"Jurassic Park" Raptors Had Feathers, Fossil Suggests
for National Geographic News
|September 20, 2007|
Bumps on the forearm bone of a velociraptor fossil suggest the predators were adorned with fluffy feathers, a new study says.
The dinosaurs, portrayed as horse-size in the movie Jurassic Park, were actually not much bigger than a modern-day turkey.
"If people saw this animal now, they would think it's a really strange-looking bird," said study lead author Alan Turner, a paleontologist at the American Museum of Natural History in New York and a graduate student at Columbia University.
"Instead of the more reptilian-looking versions that Steven Spielberg used in Jurassic Park, these would be much fluffier, much [more] feathery animals with what looks like wings on their forearms."
Turner and colleagues examined a velociraptor fossil in Mongolia's Gobi Desert and found the forearm had regularly spaced bumps that would have held the quills of secondary feathers.
The velociraptor fossil was found in 1998, buried in 80-million-year-old sandstone deposits. (Related news: "Massive Birdlike Dinosaur Unearthed in China" [June 13, 2007].)
The fossil shows that the animal was probably about 5 feet (1.5 meters) long and weighed about 30 pounds (15 kilograms).
When Turner studied one of the forearm bones of the specimen, he immediately noticed bumps, known as quill knobs, running along the bone's backside.
In many modern birds, raised knobs along the forearm bone are where secondary feathers attach to the bone.
"Once you examine these knobs, you can kind of rule out that it's some sort of preservational artifact"—in other words, the knobs could not be explained by changes to the fossil during its millions of years underground.
The Mongolian fossil had six bumps about 0.2 inch (0.4 centimeter) apart.
The researchers estimate that the spacing would allow for a total of 14 quill knobs and feathers on the velociraptor's arms.
The study will appear in tomorrow's issue of the journal Science.
Researchers had previously found evidence of feathers in many theropods, the group of two-legged dinosaurs that includes velociraptors. Theropods encompass a nonflying family of dinosaurs called dromaeosaurs, or raptors.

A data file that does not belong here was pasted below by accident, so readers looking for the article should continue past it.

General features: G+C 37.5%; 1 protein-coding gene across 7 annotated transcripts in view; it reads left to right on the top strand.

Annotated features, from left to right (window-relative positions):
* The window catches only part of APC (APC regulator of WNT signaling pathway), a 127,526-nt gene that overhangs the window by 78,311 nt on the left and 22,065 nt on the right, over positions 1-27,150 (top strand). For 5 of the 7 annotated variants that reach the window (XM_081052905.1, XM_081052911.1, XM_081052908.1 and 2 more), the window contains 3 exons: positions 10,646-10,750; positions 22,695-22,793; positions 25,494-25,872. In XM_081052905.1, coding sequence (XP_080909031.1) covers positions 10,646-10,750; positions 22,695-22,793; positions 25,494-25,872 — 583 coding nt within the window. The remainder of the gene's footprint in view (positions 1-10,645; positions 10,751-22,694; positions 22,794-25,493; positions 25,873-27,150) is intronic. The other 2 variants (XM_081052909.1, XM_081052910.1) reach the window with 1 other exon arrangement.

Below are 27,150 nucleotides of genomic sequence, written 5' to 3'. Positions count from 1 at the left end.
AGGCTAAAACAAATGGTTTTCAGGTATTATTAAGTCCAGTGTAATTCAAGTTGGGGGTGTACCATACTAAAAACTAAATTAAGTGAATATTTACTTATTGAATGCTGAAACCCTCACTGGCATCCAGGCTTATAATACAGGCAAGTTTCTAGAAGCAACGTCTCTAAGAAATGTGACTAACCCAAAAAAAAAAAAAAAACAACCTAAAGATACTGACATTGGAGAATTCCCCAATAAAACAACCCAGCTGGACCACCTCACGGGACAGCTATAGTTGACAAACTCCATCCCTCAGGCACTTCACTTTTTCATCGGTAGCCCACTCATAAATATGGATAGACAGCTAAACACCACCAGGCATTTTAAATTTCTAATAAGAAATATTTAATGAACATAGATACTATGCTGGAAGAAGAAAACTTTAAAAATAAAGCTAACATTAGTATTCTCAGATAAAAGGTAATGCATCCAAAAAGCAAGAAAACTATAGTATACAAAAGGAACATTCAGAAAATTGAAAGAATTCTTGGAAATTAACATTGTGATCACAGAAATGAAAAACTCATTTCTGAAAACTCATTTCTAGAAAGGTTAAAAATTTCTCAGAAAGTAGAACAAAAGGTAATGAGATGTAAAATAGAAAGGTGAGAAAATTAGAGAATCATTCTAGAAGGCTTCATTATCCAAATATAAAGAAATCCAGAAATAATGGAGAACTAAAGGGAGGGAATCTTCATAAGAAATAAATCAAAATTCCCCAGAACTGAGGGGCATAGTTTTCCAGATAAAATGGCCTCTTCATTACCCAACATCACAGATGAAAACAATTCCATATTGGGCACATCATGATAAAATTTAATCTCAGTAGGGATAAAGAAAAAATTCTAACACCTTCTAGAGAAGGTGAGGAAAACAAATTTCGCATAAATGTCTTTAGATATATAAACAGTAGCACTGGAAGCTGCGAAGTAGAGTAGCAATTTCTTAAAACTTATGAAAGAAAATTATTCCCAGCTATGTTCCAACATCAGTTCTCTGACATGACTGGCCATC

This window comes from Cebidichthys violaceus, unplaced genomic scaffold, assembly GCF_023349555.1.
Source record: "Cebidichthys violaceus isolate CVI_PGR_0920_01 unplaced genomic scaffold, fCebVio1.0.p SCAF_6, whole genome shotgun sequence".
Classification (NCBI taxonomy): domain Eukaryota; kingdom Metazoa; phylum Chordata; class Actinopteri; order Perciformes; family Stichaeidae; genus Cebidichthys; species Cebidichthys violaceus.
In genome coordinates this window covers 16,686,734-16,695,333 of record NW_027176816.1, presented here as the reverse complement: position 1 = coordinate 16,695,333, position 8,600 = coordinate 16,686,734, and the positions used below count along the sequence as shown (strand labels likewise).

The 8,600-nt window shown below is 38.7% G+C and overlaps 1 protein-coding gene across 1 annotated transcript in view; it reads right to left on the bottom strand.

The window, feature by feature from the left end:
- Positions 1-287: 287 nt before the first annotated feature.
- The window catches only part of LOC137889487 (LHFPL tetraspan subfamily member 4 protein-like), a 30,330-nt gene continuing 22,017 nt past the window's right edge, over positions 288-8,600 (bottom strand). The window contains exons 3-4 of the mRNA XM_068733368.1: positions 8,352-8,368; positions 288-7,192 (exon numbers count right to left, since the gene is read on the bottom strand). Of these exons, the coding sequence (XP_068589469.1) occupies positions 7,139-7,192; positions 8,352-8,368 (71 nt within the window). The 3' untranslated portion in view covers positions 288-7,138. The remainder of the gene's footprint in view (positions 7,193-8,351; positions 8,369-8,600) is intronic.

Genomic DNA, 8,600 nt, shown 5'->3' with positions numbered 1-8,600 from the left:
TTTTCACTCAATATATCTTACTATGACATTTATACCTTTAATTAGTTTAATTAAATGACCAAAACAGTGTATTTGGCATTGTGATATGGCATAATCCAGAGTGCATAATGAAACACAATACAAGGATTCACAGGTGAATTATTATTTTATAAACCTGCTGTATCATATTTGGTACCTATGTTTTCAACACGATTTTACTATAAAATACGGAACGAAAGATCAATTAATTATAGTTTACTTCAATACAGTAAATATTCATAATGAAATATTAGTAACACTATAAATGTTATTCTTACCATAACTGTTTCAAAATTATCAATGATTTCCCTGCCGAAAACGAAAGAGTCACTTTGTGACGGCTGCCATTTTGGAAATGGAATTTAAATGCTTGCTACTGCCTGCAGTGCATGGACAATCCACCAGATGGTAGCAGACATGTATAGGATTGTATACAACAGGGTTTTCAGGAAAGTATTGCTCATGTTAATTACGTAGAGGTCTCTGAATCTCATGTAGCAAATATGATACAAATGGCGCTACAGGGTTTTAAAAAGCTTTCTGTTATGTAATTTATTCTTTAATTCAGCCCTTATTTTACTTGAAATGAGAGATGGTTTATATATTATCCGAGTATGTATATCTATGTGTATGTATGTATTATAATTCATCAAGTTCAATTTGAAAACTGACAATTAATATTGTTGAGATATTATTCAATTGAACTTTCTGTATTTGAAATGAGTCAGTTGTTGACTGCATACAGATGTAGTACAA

The latest discovery adds to a wealth of evidence that theropods gave rise to modern birds, scientists say. (Related: "New 'Mini' Dinosaur a Step in Bird Evolution Path" [September 6, 2007].
Kevin Padian is curator of the University of California Museum of Paleontology and was not involved in the study.
"This is both expected and welcome—expected because we know feathers were present in other members of this group and welcome because it's nice to have the confirmation," Padian said.
"Probably the few scientists who still don't accept that birds evolved from these dinosaurs will try to explain away the evidence," he said.
"But this finding certainly passes the walks-like-a-duck, talks-like-a-duck test."
Determining which nonflying dinosaurs might have had feathers is difficult, however, because feathers are generally not preserved in the fossil record.
"The [fossil] deposits that have typically preserved these nonflying dinosaurs with feathers have a preservational bias toward very small animals," lead author Turner said.
"We don't know much about what the large members of the [dromaeosaurs] group looked like externally," he added.
"What this discovery helps to establish is that even as these groups go through these evolutionary trends toward increased size, it appears that they are retaining their feathers.
"That's an important piece of information, since many of these dinosaur groups start off small, have feathers, and then get big."
Researchers are not sure what the velociraptor's feathers were used for, however.
"It's often difficult to determine function from specific structures in the fossil record, because most features in most living animals don't have one specific function," Turner said.
Luis Chiappe, director of the Dinosaur Institute at the Natural History Museum of Los Angeles County, was not involved in the study.
"The presence of quill knobs in an animal like this one can be explained by the fact that these dinosaurs used their feathered limbs to generate additional thrust during running," Chiappe said.
Chiappe speculates feathered dinosaurs ran while flapping their feathered forelimbs, and that flight may have originated as a byproduct of this behavior.
Turner said the raptors' feathers would certainly not have been used for flying.
Velociraptors are too large and their forelimbs are much too short in relation to their body size to support flying, or even gliding.
The feathers may, however, be a leftover feature of their ancestors.
"Potentially the [feathers] could have been used in the ancestor of birds and velociraptors for flight, or more likely as a gliding function," Turner said.
The animals may also have used the feathers for insulation or as a display to attract mates.
"Whittling it down to the exact function is probably something we won't be able to do," Turner said. "But we can continue to narrow it down."
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